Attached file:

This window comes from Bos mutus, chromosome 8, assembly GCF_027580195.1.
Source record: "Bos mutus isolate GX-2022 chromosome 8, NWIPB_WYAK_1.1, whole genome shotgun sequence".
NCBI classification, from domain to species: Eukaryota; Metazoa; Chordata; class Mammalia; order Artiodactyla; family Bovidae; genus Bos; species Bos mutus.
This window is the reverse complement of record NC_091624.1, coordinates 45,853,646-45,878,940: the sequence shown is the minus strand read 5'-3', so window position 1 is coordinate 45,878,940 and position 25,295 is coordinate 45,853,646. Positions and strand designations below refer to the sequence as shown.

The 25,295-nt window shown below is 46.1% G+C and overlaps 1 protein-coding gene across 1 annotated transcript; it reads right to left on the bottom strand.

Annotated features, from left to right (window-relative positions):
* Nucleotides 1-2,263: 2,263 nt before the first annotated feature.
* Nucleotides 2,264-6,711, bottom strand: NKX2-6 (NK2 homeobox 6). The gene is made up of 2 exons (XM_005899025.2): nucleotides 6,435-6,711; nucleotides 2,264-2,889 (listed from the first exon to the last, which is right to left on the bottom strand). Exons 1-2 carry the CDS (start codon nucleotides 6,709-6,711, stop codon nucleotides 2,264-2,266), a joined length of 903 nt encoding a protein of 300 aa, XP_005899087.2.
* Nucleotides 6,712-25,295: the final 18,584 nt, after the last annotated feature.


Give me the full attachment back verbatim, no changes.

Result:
This window comes from Bos mutus, chromosome 8, assembly GCF_027580195.1.
Source record: "Bos mutus isolate GX-2022 chromosome 8, NWIPB_WYAK_1.1, whole genome shotgun sequence".
NCBI classification, from domain to species: Eukaryota; Metazoa; Chordata; class Mammalia; order Artiodactyla; family Bovidae; genus Bos; species Bos mutus.
This window is the reverse complement of record NC_091624.1, coordinates 45,853,646-45,878,940: the sequence shown is the minus strand read 5'-3', so window position 1 is coordinate 45,878,940 and position 25,295 is coordinate 45,853,646. Positions and strand designations below refer to the sequence as shown.

The 25,295-nt window shown below is 46.1% G+C and overlaps 1 protein-coding gene across 1 annotated transcript; it reads right to left on the bottom strand.

Annotated features, from left to right (window-relative positions):
* Nucleotides 1-2,263: 2,263 nt before the first annotated feature.
* Nucleotides 2,264-6,711, bottom strand: NKX2-6 (NK2 homeobox 6). The gene is made up of 2 exons (XM_005899025.2): nucleotides 6,435-6,711; nucleotides 2,264-2,889 (listed from the first exon to the last, which is right to left on the bottom strand). Exons 1-2 carry the CDS (start codon nucleotides 6,709-6,711, stop codon nucleotides 2,264-2,266), a joined length of 903 nt encoding a protein of 300 aa, XP_005899087.2.
* Nucleotides 6,712-25,295: the final 18,584 nt, after the last annotated feature.